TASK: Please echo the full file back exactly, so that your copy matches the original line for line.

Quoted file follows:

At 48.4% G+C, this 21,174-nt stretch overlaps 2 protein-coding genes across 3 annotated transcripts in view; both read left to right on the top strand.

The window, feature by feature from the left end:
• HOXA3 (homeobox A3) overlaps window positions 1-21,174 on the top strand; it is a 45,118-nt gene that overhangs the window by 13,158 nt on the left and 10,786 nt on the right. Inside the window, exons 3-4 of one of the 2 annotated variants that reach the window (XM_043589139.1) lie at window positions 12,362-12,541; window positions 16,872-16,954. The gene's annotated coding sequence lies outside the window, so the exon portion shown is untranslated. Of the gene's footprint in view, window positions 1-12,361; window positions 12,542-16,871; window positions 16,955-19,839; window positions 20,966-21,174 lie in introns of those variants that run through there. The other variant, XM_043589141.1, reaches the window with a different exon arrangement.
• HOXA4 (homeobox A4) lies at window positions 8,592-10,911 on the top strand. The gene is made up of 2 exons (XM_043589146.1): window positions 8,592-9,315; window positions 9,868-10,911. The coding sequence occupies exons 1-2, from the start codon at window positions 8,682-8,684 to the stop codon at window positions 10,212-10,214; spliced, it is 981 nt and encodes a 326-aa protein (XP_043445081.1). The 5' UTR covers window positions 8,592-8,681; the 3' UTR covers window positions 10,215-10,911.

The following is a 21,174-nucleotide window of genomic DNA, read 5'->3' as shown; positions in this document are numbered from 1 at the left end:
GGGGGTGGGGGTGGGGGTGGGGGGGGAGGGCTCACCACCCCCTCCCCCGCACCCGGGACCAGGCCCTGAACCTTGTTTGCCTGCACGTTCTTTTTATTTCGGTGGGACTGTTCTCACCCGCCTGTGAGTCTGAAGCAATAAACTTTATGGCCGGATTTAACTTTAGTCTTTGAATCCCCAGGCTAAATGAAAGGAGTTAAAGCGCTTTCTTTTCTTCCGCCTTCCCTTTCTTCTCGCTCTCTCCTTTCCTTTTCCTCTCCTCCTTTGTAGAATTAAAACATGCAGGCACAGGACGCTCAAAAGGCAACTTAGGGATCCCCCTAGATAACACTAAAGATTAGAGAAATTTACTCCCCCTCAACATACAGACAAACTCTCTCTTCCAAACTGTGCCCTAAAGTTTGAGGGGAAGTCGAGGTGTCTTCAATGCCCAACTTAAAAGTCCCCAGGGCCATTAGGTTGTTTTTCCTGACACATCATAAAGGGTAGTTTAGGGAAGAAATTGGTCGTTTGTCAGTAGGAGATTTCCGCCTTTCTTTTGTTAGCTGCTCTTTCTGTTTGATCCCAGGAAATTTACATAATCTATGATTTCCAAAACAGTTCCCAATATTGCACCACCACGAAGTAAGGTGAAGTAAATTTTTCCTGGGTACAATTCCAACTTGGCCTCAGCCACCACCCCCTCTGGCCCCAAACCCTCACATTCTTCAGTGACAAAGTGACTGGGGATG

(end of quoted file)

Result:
At 48.4% G+C, this 21,174-nt stretch overlaps 2 protein-coding genes across 3 annotated transcripts in view; both read left to right on the top strand.

The window, feature by feature from the left end:
• HOXA3 (homeobox A3) overlaps window positions 1-21,174 on the top strand; it is a 45,118-nt gene that overhangs the window by 13,158 nt on the left and 10,786 nt on the right. Inside the window, exons 3-4 of one of the 2 annotated variants that reach the window (XM_043589139.1) lie at window positions 12,362-12,541; window positions 16,872-16,954. The gene's annotated coding sequence lies outside the window, so the exon portion shown is untranslated. Of the gene's footprint in view, window positions 1-12,361; window positions 12,542-16,871; window positions 16,955-19,839; window positions 20,966-21,174 lie in introns of those variants that run through there. The other variant, XM_043589141.1, reaches the window with a different exon arrangement.
• HOXA4 (homeobox A4) lies at window positions 8,592-10,911 on the top strand. The gene is made up of 2 exons (XM_043589146.1): window positions 8,592-9,315; window positions 9,868-10,911. The coding sequence occupies exons 1-2, from the start codon at window positions 8,682-8,684 to the stop codon at window positions 10,212-10,214; spliced, it is 981 nt and encodes a 326-aa protein (XP_043445081.1). The 5' UTR covers window positions 8,592-8,681; the 3' UTR covers window positions 10,215-10,911.

The following is a 21,174-nucleotide window of genomic DNA, read 5'->3' as shown; positions in this document are numbered from 1 at the left end:
GGGGGTGGGGGTGGGGGTGGGGGGGGAGGGCTCACCACCCCCTCCCCCGCACCCGGGACCAGGCCCTGAACCTTGTTTGCCTGCACGTTCTTTTTATTTCGGTGGGACTGTTCTCACCCGCCTGTGAGTCTGAAGCAATAAACTTTATGGCCGGATTTAACTTTAGTCTTTGAATCCCCAGGCTAAATGAAAGGAGTTAAAGCGCTTTCTTTTCTTCCGCCTTCCCTTTCTTCTCGCTCTCTCCTTTCCTTTTCCTCTCCTCCTTTGTAGAATTAAAACATGCAGGCACAGGACGCTCAAAAGGCAACTTAGGGATCCCCCTAGATAACACTAAAGATTAGAGAAATTTACTCCCCCTCAACATACAGACAAACTCTCTCTTCCAAACTGTGCCCTAAAGTTTGAGGGGAAGTCGAGGTGTCTTCAATGCCCAACTTAAAAGTCCCCAGGGCCATTAGGTTGTTTTTCCTGACACATCATAAAGGGTAGTTTAGGGAAGAAATTGGTCGTTTGTCAGTAGGAGATTTCCGCCTTTCTTTTGTTAGCTGCTCTTTCTGTTTGATCCCAGGAAATTTACATAATCTATGATTTCCAAAACAGTTCCCAATATTGCACCACCACGAAGTAAGGTGAAGTAAATTTTTCCTGGGTACAATTCCAACTTGGCCTCAGCCACCACCCCCTCTGGCCCCAAACCCTCACATTCTTCAGTGACAAAGTGACTGGGGATG